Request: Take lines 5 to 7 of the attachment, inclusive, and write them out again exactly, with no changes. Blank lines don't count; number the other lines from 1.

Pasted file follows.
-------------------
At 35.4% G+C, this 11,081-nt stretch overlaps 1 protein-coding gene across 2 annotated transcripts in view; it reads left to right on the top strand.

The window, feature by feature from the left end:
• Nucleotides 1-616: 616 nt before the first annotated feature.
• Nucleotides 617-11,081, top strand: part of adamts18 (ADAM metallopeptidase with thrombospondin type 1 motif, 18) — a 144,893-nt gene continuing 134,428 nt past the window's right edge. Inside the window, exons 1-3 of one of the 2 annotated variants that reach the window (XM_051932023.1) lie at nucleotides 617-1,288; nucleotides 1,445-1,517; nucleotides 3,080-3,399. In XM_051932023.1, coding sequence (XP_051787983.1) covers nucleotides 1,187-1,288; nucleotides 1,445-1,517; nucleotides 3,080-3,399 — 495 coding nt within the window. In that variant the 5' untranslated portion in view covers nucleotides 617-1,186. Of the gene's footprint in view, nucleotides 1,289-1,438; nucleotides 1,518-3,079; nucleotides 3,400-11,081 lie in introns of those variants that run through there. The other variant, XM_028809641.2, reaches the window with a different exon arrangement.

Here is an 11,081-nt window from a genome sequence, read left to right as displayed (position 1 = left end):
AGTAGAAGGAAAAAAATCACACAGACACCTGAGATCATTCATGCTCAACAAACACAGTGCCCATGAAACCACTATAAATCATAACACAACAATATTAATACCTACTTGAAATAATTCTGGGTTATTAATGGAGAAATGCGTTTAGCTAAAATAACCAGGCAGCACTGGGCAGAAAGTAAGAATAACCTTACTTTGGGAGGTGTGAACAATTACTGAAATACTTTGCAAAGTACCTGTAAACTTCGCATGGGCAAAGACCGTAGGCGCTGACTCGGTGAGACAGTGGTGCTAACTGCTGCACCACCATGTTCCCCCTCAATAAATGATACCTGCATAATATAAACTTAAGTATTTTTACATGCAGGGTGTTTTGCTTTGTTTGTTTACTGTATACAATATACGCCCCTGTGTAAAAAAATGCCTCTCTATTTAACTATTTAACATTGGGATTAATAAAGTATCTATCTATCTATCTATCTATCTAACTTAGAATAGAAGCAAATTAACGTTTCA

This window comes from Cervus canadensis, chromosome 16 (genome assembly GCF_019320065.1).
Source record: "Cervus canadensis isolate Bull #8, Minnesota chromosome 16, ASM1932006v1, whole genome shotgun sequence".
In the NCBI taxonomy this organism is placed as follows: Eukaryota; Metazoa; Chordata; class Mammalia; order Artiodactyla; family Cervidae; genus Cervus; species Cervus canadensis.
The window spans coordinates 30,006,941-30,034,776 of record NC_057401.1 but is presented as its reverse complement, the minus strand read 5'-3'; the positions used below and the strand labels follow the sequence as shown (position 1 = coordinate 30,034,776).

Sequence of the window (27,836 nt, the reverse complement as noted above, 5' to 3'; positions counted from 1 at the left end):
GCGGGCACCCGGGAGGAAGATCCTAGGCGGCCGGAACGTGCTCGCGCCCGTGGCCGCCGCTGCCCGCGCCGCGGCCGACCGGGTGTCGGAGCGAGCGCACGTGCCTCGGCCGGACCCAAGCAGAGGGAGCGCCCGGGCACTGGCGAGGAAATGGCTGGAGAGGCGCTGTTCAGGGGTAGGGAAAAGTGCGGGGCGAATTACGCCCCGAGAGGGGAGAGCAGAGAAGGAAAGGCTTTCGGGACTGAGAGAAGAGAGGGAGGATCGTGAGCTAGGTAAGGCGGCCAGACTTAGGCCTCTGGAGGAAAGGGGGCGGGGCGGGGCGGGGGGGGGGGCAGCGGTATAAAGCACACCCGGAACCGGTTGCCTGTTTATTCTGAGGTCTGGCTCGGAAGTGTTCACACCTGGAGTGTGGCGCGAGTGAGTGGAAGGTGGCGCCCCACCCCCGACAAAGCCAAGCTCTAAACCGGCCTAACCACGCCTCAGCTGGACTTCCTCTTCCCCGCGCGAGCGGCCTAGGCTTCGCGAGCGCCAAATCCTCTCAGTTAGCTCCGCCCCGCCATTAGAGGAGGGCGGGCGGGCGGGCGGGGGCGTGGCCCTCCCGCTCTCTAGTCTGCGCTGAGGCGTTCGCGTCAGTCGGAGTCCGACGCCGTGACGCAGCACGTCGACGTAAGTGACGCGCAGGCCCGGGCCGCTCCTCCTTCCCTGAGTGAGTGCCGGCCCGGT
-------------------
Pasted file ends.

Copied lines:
Here is an 11,081-nt window from a genome sequence, read left to right as displayed (position 1 = left end):
AGTAGAAGGAAAAAAATCACACAGACACCTGAGATCATTCATGCTCAACAAACACAGTGCCCATGAAACCACTATAAATCATAACACAACAATATTAATACCTACTTGAAATAATTCTGGGTTATTAATGGAGAAATGCGTTTAGCTAAAATAACCAGGCAGCACTGGGCAGAAAGTAAGAATAACCTTACTTTGGGAGGTGTGAACAATTACTGAAATACTTTGCAAAGTACCTGTAAACTTCGCATGGGCAAAGACCGTAGGCGCTGACTCGGTGAGACAGTGGTGCTAACTGCTGCACCACCATGTTCCCCCTCAATAAATGATACCTGCATAATATAAACTTAAGTATTTTTACATGCAGGGTGTTTTGCTTTGTTTGTTTACTGTATACAATATACGCCCCTGTGTAAAAAAATGCCTCTCTATTTAACTATTTAACATTGGGATTAATAAAGTATCTATCTATCTATCTATCTATCTAACTTAGAATAGAAGCAAATTAACGTTTCA

This window comes from Cervus canadensis, chromosome 16 (genome assembly GCF_019320065.1).